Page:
This past September, I was lucky enough to spend a couple weeks in Europe, getting an art inspiration refill. I always feel so lucky to visit Europe and see all the beautiful artwork, history and culture in the cities and taste the delicious foods. The first stop on our trip was Paris, France – the only city on this trip that I had been to before. To be honest, though, I fell in love with Paris all over again and wish we could have stayed longer but the trip was already jam packed with city hopping that it will have to wait till another time.
Paris felt different this time, and it might be just being a bit older and appreciating different aspects of the city, but I felt like I was seeing the city with new eyes. I lived in Paris for almost a year when I was 20, and I can’t help but feel like I was too young to appreciate all of it. Or perhaps I just appreciated different parts of life and Paris then. I’ve been back to the city a couple of times since, but for only a day or two and it was always a bit too rushed. Having five days to see the city this time felt like a luxury!
As with my previous trips, I’m going to do a little photo diary of the trip. So here is part one – Paris and Versailles. Copenhagen and Amsterdam will be the other two instalments.
Happy April! This year is zooming by quickly…much faster than first anticipated! I’m happy to present my 6th installment of Fridays & Friends. This blog feature is quickly turning into a bit of an all girls club, not that there’s anything wrong with that…I can’t help it if I know so many talented and amazing female artists! But never being one to exclude, I’m very happy to introduce you to Christopher Vena. We go way back, and it’s great to feature a fellow oil painter who also is a portrait artist!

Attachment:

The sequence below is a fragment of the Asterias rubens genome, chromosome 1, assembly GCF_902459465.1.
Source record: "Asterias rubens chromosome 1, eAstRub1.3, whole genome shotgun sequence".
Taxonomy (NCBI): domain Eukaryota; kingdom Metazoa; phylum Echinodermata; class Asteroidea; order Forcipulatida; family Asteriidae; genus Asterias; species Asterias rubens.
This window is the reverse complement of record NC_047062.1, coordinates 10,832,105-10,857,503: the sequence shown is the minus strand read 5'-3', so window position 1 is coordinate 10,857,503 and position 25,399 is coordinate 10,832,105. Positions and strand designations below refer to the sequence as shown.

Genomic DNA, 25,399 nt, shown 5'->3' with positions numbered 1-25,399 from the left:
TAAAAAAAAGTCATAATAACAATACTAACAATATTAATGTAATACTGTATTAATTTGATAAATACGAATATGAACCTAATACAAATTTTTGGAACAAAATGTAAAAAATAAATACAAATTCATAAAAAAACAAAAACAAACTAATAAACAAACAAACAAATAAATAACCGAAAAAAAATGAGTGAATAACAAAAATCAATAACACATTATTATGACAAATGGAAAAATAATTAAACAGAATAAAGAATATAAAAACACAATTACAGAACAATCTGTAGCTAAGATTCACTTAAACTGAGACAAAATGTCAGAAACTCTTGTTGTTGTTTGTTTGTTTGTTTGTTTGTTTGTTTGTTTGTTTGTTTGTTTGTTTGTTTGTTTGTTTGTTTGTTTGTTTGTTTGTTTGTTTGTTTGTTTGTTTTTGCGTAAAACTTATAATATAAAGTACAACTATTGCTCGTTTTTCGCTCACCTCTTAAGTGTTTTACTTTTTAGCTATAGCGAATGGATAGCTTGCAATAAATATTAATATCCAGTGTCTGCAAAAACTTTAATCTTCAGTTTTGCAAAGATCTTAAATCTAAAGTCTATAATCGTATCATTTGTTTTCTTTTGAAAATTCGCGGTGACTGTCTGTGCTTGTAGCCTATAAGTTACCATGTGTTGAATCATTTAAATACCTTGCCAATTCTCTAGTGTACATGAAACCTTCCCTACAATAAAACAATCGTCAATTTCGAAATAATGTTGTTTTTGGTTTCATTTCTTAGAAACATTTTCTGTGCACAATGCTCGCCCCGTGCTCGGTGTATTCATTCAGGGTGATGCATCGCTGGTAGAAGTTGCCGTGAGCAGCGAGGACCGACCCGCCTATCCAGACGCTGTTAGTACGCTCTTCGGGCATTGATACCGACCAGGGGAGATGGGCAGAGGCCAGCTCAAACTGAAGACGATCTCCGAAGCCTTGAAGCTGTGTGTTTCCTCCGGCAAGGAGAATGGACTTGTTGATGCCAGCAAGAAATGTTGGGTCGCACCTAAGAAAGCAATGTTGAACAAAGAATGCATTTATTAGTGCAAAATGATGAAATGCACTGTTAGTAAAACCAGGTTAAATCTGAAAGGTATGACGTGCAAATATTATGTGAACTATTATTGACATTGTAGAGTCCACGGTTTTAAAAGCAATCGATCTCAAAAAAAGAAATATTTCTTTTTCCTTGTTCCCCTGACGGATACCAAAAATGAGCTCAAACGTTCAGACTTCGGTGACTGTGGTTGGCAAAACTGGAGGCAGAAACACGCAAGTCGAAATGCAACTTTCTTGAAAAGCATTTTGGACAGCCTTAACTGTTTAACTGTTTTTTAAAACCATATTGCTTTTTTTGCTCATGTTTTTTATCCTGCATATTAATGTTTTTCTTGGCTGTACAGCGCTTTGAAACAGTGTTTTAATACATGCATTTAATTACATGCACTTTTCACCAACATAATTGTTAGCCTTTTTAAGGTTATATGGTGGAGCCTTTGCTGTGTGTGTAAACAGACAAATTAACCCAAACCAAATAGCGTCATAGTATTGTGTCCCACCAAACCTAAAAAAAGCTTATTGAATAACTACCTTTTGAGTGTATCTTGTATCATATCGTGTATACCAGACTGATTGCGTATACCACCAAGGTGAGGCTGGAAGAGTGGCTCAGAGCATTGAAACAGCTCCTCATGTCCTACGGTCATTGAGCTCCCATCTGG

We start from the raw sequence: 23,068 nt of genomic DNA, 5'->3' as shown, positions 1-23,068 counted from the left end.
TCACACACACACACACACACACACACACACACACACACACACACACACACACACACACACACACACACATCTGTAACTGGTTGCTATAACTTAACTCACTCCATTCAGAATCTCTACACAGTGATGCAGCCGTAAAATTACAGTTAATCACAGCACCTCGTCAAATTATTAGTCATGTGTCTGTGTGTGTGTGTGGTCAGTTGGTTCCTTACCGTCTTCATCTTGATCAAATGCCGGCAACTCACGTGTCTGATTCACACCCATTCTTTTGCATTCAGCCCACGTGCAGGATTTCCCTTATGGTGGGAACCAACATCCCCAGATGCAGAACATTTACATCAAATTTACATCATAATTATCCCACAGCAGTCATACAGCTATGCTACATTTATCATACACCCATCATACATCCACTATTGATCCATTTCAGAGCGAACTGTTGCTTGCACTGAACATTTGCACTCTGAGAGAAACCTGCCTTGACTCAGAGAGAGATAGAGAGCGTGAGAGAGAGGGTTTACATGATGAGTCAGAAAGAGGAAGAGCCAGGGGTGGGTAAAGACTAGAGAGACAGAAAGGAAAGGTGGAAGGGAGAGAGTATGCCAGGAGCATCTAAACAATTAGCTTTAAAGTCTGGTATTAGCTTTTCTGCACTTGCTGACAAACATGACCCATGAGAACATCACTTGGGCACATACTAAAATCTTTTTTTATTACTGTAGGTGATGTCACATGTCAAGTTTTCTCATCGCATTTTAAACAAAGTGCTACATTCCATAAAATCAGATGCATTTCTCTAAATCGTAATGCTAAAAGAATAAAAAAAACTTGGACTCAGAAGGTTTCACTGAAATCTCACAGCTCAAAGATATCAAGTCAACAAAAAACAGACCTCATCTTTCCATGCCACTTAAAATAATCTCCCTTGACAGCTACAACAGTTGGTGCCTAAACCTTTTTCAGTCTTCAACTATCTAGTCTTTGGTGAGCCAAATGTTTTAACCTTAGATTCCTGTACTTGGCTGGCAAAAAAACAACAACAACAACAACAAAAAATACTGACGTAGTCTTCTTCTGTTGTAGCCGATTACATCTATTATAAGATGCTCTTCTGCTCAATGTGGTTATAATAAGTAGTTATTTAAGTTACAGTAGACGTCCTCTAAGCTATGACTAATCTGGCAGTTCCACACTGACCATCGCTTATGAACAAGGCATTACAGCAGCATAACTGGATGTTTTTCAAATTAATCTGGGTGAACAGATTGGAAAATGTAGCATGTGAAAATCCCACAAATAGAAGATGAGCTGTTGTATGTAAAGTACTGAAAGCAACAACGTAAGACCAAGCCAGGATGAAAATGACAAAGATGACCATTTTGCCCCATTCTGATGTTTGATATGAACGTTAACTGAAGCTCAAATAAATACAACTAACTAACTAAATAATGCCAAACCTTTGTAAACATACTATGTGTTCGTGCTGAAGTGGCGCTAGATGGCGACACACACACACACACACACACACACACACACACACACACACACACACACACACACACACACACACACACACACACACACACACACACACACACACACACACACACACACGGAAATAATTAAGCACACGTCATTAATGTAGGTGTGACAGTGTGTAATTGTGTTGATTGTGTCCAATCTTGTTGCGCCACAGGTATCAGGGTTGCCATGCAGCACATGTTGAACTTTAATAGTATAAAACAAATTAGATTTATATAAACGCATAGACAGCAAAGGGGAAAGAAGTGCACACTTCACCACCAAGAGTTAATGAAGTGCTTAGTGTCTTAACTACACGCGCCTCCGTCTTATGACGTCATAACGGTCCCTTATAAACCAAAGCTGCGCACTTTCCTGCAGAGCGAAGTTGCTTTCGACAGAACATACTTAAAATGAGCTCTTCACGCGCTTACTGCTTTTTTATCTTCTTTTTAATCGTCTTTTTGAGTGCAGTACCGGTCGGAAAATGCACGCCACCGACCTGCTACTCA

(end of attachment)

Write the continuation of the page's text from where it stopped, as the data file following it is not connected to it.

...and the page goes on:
So without further ado, the talented Mr. Vena…
Roselina Hung: How did we first meet?
Christopher Vena: We met in Paris while I was studying on exchange at L’École Nationale Supérieure des Beaux-Arts in 2001. One of our professors introduced me to you and Jessica Gabriel because I didn’t know anybody and my French wasn’t great.
RH: Tell me a bit about yourself…
CV: I was born in Manassas, VA but was raised in the northern suburbs of San Diego, CA. I received a BFA in Painting from the San Francisco Art Institute in 2003 and studied at ENSBA in Paris on exchange in 2001. I completed an artist-in-residency program at Mano y Mente in Tularosa, New Mexico in 2007. I lived in Seattle, WA until 2010, when I moved to Istanbul, Turkey, where I currently reside.
RH: Tell me about your work…
CV: I use oils. I usually paint from photos that I shoot and edit myself of people I know or places that I’ve lived or traveled. Thematically I like to have some sort of psychological investment in the subject but I’m not always sure where it comes from. Stylistically they are realist but not quite photo-realist; I like there to be an element of painterliness to them.
RH: What are you currently working on?
CV: Lately I am shifting back into painting portraits/interiors from the landscapes/exteriors I’d been doing over the last few years. I have a lot of reference photos sitting on my hardrive that I’ve shot over the last few years so I plan on opening them up and messing with them in Photoshop a bit (subtly, I try not to make it obvious). I’m also shooting a lot of reference pics right now so a lot of paintings are still in the planning stages, but I do have a new one that I’ve included in the images for this Q&A (below).
CV: I can karaoke “War Pigs” by Black Sabbath like nobody’s business.
Thank you, Chris! I think perhaps one of these days, we might have to meet up for a karaoke duel. I’ll have to learn some Black Sabbath though. You read it here first, folks. Stay tuned, coming to you via YouTube…sometime in the future.
I must admit, I’ve been pretty lucky over the years with the studios I’ve had. My first ever art studio was in Paris, France, when I was on exchange at L’Ecole des Beaux-Arts. It was a small partition space in a large studio with high ceilings, and I had a window that looked out over the courtyard with the Seine just behind the gates of the school. While the school experience itself, I’d probably rate 0/10, I was so lucky to have a studio in Paris that was a short walk across the bridge from the Louvre and down the Seine from the Musee d’Orsay. Not bad!